Th1 CD4+ T cells play a pathogenic role in CVD and their differentiation is promoted in atherosclerotic lesions by the increased expression of IFN-γ and IL-12 [44]. Recent evidence suggests that these cells may also play a role in SLE-related CVD, as atherosclerosis-prone LDL receptor-deficient mice have increased vascular inflammation and CD4+ T cell infiltration in their plaques after bone marrow transplant with lupus-susceptible cells [55]. As mentioned above, CD4+ T cells increase TRAIL expression when exposed to IFN-α, which can lead to plaque destabilization [41]. A hypothetical role for autoreactive CD4+ T cells in endothelial damage in SLE also exists. SLE autoreactive T cells can kill antigen presenting cells [56]. Endothelial cells have the ability to act as antigen presenting cells upon activation, and research on transplant rejection suggests that graft endothelial cells are activated to a pro-inflammatory phenotype and killed by host T cells during antigen presentation [57]. Further research into whether interactions between endothelial cells and SLE autoreactive T cells result in endothelial damage and an increased risk of atherosclerosis should be considered.
The roles of other T-cell subsets in atherosclerosis development are being investigated. Invariant natural killer T cells, which recognize glycolipids and increase with the duration of lupus, may be proatherogenic [47]. In addition, whether the abnormalities reported in T regulatory cells in SLE contribute to atherosclerosis development is unknown [58]. A putative role is suggested by the observation that if regulatory T cell function is compromised in mouse models of atherosclerosis, CVD development is significantly more pronounced [59].
Complement and immune complexes
Inhibition of complement regulatory proteins increases atherosclerosis in mice and decreases in the membrane-attack complex attenuate atherosclerotic plaque formation [60]. Complement activated by inflammatory stimuli can interact with immune complexes (ICs), such as seen in SLE, and result in upregulation of endothelial adhesion molecules, including E-selectin and VCAM-1. These molecules may enhance neutrophil recruitment and endothelial damage [61]. High levels of oxidized LDL/β2 glycoprotein 1 complexes and anti-complex IgG or IgM have been reported in SLE. As the titers of these complexes correlate with a number of CVD risk factors [62], it is possible that they could be proatherogenic. The complement component C1q has anti-atherosclerotic effects by facilitating macrophage clearance of oxidized and acetylated LDL. As C1q deficiency is linked to SLE predisposition, its absence may also have a potential role in SLE-mediated atherosclerosis [63]. A role for complement activation in atherogenesis has been proposed [64], but the exact role this phenomenon plays in premature vascular damage in SLE remains unclear. ICs may also potentially play a role in atherosclerosis development. IC formation in rabbits accelerates diet-induced atherosclerosis, and mice deficient in IC receptors have limited atherosclerotic development [65].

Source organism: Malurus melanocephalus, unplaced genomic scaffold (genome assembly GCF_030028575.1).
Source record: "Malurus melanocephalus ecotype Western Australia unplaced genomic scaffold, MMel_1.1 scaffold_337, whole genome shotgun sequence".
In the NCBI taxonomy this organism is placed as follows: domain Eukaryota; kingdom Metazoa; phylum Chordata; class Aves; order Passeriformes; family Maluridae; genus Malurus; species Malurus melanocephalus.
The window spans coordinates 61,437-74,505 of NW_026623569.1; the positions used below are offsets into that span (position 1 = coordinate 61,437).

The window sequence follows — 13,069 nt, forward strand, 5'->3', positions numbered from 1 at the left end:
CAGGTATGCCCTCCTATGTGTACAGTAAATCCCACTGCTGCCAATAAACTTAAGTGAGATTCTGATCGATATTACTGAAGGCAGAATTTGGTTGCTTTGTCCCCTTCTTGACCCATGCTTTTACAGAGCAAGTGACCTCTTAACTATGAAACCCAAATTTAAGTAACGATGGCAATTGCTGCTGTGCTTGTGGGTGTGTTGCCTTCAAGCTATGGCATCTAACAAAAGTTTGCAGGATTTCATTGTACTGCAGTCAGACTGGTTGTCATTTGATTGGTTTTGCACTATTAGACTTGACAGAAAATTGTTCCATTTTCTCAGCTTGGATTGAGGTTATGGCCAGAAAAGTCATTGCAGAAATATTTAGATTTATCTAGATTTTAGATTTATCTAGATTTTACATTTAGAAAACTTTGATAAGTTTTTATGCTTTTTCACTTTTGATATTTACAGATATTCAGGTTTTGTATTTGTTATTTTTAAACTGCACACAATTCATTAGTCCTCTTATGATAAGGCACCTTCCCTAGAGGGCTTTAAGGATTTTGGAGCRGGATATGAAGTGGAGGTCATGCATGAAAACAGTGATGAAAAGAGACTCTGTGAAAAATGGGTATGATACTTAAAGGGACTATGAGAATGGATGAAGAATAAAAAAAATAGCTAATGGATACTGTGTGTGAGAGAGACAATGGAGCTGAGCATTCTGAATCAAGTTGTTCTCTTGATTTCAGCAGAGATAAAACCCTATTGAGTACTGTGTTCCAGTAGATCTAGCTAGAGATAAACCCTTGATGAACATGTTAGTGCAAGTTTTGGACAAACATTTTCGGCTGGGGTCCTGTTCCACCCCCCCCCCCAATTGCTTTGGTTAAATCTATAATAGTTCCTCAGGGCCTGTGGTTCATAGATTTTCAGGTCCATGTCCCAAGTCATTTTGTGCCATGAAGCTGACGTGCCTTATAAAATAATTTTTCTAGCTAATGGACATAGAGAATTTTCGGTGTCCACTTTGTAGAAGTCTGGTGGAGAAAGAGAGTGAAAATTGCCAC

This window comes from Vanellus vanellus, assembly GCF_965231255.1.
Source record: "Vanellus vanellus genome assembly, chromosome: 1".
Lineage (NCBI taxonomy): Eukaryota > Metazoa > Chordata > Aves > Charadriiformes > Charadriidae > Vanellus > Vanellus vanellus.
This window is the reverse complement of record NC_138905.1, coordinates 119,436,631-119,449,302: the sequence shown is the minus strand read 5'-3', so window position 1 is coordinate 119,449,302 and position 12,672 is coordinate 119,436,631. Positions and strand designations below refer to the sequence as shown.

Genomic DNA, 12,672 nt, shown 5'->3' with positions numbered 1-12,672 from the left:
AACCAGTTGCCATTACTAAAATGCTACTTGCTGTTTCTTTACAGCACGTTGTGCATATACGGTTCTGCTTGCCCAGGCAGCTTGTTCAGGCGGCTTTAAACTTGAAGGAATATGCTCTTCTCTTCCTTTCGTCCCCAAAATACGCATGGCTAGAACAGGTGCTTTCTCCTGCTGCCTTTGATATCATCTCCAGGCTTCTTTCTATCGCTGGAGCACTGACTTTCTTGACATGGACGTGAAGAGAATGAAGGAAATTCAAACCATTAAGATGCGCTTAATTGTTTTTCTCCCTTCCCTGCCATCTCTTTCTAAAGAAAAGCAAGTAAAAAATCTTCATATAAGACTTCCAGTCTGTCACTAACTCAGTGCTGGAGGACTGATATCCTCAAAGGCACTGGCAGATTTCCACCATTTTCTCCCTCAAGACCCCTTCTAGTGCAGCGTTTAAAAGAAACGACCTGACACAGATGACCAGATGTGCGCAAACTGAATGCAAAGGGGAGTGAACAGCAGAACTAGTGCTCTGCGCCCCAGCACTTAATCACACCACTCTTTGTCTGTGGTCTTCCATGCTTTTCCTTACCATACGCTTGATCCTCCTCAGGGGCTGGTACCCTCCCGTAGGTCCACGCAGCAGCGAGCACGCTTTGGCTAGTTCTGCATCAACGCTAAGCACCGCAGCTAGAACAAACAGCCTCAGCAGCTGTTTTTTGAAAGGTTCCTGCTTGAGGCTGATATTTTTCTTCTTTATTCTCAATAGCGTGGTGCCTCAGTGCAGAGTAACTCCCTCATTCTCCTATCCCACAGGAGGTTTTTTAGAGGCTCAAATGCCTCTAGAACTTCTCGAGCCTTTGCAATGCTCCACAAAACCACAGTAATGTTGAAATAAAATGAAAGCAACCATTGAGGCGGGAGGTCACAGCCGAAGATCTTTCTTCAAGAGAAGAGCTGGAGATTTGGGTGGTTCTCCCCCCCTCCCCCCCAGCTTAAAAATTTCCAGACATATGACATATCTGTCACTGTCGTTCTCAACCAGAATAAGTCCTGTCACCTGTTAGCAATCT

Lupus-related dyslipidemias
SLE patients have disturbances in lipoprotein levels and their processing in the bloodstream. High density lipoprotein (HDL) is decreased, while LDL, very low density lipoprotein and triglyceride levels are increased. These alterations may be related to abnormal chylomicron processing secondary to low levels of lipoprotein lipase [66]. Additionally, SLE patients have higher levels of pro-inflammatory HDL, which is unable to protect LDL from oxidation and promotes endothelial injury. Increased pro-inflammatory HDL in SLE is associated with augmented atherosclerosis [67]. In addition, the lipid profile of SLE patients may be more susceptible to environmental effects. Lupus-prone mice exposed to high-fat chow showed increased pro-inflammatory HDL and lipid deposition in vessels when compared to non-lupus mice [68]. A high fat diet administered to LDL receptor-deficient mice, made susceptible to SLE via bone marrow transplantation, resulted in very elevated lipid levels and significant increases in mortality when compared to similar mice fed regular chow [55]. Thus, predisposition to SLE may increase sensitivity to lipid perturbations by diet and other exposures.
Oxidative stress
Endothelial damage and the initiation of the atherogenic cycle may be influenced by the redox environment. SLE patients have increased levels of reactive oxygen and nitrogen species and antibodies to resultant protein adducts, which correlate with disease activity and provide an environment for oxidation of lipoproteins and atherosclerosis development [69]. Homocysteine, a molecule with the capacity to increase reactive oxygen species in the bloodstream, is also increased in SLE patients and correlates with carotid IMT and with coronary calcification [5,70,71]. Further, defense mechanisms against an altered redox environment are decreased in SLE. For example, paraoxonase, an enzyme with antioxidant activity that circulates attached to HDL and prevents LDL oxidation, is decreased in this disease. This correlates with the presence of antibodies to HDL and β2-glycoprotein and with enhanced atherosclerosis risk [72].
Antiphospholipid antibodies